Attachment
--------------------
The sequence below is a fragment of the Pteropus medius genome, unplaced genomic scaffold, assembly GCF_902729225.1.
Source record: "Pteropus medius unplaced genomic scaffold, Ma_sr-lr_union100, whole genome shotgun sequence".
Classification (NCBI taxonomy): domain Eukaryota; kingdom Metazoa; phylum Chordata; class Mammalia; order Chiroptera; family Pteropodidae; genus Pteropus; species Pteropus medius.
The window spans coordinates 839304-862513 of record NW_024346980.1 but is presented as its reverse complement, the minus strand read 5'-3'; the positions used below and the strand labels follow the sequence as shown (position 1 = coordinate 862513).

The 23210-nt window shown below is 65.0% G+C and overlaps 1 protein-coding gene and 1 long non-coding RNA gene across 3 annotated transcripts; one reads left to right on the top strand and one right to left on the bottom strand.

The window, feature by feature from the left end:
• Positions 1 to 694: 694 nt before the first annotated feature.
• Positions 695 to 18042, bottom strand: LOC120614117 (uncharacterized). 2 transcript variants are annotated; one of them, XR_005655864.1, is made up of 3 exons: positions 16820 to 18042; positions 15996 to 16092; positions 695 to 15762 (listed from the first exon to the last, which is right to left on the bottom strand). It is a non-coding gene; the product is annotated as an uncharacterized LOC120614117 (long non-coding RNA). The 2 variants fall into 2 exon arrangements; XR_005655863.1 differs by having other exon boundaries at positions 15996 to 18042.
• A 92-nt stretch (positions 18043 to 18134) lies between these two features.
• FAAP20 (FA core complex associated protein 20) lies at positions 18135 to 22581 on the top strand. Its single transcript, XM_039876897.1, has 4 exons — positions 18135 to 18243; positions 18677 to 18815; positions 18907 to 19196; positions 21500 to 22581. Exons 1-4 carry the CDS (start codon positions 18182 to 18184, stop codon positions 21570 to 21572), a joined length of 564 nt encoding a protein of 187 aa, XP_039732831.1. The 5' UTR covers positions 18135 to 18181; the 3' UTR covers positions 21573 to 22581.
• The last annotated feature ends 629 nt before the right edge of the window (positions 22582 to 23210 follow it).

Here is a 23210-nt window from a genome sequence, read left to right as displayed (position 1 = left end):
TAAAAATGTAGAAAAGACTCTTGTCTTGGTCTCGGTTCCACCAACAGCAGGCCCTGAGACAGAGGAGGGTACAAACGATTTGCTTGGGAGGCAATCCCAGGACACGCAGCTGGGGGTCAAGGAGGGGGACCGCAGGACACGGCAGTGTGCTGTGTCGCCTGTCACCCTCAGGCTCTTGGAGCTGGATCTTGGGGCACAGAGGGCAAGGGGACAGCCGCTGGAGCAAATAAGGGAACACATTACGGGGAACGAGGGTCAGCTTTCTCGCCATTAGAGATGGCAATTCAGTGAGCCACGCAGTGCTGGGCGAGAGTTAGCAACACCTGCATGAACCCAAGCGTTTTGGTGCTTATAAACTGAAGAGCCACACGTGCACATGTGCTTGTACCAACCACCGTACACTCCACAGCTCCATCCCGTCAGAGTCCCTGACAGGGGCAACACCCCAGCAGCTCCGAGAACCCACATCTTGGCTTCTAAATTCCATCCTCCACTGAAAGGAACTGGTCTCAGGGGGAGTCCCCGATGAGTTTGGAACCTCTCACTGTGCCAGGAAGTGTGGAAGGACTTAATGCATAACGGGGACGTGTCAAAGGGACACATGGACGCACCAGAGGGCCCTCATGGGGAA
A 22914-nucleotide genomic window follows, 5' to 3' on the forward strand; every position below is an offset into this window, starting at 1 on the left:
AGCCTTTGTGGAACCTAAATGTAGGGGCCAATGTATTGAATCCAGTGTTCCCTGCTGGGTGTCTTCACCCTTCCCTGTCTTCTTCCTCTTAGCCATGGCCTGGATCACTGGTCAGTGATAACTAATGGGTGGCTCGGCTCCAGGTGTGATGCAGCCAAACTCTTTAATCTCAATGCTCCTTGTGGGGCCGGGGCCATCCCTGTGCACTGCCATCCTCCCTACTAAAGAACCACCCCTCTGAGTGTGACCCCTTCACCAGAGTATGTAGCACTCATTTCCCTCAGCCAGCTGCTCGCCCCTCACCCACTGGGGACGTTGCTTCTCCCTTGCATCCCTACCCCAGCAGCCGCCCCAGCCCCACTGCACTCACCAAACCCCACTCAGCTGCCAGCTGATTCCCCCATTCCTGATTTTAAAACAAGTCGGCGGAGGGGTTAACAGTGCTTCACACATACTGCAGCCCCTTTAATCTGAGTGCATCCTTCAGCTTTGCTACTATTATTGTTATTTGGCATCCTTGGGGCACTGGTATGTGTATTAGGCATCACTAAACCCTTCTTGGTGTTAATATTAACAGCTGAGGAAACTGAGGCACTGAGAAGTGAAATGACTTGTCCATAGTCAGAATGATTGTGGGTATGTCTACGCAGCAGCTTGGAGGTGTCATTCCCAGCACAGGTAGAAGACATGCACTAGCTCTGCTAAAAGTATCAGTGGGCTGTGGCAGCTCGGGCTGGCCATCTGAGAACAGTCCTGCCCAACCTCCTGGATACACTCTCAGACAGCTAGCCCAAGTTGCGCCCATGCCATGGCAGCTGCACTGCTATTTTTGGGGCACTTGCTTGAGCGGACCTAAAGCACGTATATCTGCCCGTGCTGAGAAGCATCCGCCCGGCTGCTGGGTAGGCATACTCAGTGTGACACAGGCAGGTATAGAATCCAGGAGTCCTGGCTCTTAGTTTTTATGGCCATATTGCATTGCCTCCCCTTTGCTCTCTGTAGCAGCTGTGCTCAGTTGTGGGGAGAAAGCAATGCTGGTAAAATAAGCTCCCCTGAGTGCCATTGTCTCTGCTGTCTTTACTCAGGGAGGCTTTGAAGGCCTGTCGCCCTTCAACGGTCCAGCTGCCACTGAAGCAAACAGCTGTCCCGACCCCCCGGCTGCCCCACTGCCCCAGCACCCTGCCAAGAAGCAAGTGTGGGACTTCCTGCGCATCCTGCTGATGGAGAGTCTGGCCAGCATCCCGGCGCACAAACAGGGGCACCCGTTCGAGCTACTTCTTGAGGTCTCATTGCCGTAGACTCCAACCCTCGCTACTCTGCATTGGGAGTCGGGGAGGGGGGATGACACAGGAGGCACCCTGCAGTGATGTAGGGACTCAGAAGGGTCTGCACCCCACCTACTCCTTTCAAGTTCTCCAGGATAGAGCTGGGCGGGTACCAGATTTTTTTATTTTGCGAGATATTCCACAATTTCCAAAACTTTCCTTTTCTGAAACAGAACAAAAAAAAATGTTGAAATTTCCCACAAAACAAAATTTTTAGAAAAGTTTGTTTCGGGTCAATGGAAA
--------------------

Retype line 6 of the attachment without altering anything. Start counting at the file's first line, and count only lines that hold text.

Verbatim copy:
The window, feature by feature from the left end: